“After what I saw in my home, the journey by sea was nothing. I was not afraid,” she said. Her four younger cousins nod in agreement. These children have found solace in each other but alienation from mainstream society has meant lack of access to schooling and new friends. They suffer from frequent nightmares and often feel dejected. They are among the many families stranded in Athens due to running out of money for the onward journey to northern Europe.
In mid-2015, a report by psychologists at reception centers in Germany revealed that 20 percent of Syrian children suffered from high levels of Post Traumatic Stress Disorder and that Germany was not equipped to help them. The rates of trauma and the number of children needing help increased over the year with new arrivals continuing at a relentless pace into 2016.
Psychosocial support is a farfetched idea for those, like Rusul, who do not even have access to local schools or books and live in a bug-infested home in an impoverished neighborhood of Athens.
Children like Rusul, arriving by sea to Europe, need particular attention. Their flow has been steady and gradually increasing over the past year. Europol, EU’s intelligence agency, has warned that the 10,000 or more missing children could have been easily be forced into “sex trafficking or the slave trade.” Yet such reports have not prompted concerted efforts by European governments and humanitarian agencies to protect refugee children.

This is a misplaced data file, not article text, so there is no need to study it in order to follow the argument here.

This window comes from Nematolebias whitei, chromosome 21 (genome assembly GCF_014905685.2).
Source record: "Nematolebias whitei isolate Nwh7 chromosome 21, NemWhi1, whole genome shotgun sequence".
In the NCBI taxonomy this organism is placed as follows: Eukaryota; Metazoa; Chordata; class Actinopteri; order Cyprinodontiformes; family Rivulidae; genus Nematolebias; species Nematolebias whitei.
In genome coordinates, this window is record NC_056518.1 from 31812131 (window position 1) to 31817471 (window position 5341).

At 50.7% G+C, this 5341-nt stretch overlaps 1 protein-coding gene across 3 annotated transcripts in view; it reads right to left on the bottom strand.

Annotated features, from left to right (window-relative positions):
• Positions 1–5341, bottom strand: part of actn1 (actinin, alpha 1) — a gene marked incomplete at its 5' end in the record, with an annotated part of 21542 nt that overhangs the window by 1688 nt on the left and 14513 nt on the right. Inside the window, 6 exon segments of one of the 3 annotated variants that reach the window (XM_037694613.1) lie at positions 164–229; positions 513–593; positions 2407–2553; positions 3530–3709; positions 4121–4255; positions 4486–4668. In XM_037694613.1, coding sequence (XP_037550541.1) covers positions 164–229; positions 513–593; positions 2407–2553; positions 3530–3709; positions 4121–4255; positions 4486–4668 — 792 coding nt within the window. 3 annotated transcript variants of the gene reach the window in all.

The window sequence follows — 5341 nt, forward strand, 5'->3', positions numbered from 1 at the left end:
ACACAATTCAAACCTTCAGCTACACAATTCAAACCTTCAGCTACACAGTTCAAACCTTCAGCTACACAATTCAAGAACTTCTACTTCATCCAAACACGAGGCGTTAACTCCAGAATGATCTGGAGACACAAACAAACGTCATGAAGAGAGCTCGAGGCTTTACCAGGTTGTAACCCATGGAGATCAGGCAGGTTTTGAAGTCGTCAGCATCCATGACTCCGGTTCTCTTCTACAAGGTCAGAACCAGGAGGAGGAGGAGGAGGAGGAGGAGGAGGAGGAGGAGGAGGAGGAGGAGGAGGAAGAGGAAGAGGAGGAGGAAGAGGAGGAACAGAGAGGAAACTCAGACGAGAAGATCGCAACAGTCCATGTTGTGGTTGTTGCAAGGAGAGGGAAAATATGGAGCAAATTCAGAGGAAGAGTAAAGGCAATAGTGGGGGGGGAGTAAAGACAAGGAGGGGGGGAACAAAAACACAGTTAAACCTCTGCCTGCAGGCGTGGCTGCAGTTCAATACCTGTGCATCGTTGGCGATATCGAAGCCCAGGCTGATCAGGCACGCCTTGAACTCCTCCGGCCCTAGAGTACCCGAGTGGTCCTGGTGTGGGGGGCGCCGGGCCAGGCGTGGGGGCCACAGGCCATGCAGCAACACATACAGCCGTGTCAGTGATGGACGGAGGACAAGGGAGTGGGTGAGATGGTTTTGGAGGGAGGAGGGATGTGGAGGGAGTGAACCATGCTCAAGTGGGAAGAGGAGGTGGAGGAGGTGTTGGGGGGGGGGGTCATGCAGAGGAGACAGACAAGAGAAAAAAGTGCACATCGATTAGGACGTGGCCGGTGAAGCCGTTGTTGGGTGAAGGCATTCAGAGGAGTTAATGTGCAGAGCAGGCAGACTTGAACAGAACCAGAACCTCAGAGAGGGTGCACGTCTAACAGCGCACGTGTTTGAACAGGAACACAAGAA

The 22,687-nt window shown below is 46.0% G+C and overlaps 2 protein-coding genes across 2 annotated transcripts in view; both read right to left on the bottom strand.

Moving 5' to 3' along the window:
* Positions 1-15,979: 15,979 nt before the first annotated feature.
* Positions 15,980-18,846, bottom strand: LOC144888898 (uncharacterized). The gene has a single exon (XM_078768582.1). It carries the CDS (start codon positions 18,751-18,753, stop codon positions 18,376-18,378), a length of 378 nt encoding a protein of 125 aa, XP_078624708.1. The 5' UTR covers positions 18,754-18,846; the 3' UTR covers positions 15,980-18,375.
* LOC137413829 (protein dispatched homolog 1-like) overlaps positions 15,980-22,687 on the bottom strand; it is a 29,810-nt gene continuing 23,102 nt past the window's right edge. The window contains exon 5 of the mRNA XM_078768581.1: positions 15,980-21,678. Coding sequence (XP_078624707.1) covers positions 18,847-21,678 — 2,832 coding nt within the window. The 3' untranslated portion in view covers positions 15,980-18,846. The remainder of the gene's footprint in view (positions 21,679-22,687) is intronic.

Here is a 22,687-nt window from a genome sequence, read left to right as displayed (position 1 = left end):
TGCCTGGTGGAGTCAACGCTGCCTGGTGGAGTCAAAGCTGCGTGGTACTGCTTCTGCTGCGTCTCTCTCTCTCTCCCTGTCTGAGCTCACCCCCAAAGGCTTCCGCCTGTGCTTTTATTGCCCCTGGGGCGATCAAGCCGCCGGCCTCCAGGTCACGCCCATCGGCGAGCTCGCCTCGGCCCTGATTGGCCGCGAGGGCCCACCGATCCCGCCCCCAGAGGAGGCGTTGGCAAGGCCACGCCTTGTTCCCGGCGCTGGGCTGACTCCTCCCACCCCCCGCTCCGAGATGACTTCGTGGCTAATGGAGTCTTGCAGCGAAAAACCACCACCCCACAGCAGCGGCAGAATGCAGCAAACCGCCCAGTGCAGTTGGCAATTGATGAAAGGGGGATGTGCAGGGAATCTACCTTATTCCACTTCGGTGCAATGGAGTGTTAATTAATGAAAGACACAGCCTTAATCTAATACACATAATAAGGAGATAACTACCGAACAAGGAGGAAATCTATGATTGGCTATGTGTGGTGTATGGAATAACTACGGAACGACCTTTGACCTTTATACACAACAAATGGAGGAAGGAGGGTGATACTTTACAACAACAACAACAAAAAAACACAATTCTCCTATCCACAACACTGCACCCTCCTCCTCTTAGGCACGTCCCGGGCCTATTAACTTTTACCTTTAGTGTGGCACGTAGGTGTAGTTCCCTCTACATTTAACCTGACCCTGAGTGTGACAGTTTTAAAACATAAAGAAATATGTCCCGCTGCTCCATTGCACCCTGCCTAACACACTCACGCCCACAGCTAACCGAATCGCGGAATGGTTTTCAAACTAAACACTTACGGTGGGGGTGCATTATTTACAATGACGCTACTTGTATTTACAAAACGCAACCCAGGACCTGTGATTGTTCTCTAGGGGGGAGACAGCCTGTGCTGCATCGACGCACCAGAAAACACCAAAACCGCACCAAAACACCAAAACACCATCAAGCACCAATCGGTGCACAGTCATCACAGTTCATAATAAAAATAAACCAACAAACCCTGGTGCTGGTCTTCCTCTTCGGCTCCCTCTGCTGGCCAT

Meanwhile, aid for children in countries neighboring Syria has dwindled over the years. Sandy Maroun, at Save the Children Lebanon, explained that several years into the conflict and with no respite in sight, they now face “donor fatigue” coupled with the fact that “refugees have exhausted their savings … leading to the deterioration of the situation of children,” she said.
Due to impoverishment, decreased aid and lack of protection, underage female refugees are even more susceptible to abuse. Adolescent girls in refugee camps continue to be “sold” into marriage as families get more desperate for money. Women and girls who suffer sexual violence often do not report abuse because of social stigmas. The International Rescue Committee has repeatedly reported that female Syrian refugees, especially minors, are vulnerable to sexual abuse on both sides of the border.
This introduction to the Lost Childhoods of Syria will be followed by a series of accounts of individual children displaced by conflict – on the nature of attacks in their communities that prompted their flight, their current situations as refugees and their future aspirations as they search for new beginnings.
This article was originally published on Refugees Deeply.
Top image: Children play at an abandoned mosque in Arsal, Lebanon. (Preethi Nallu)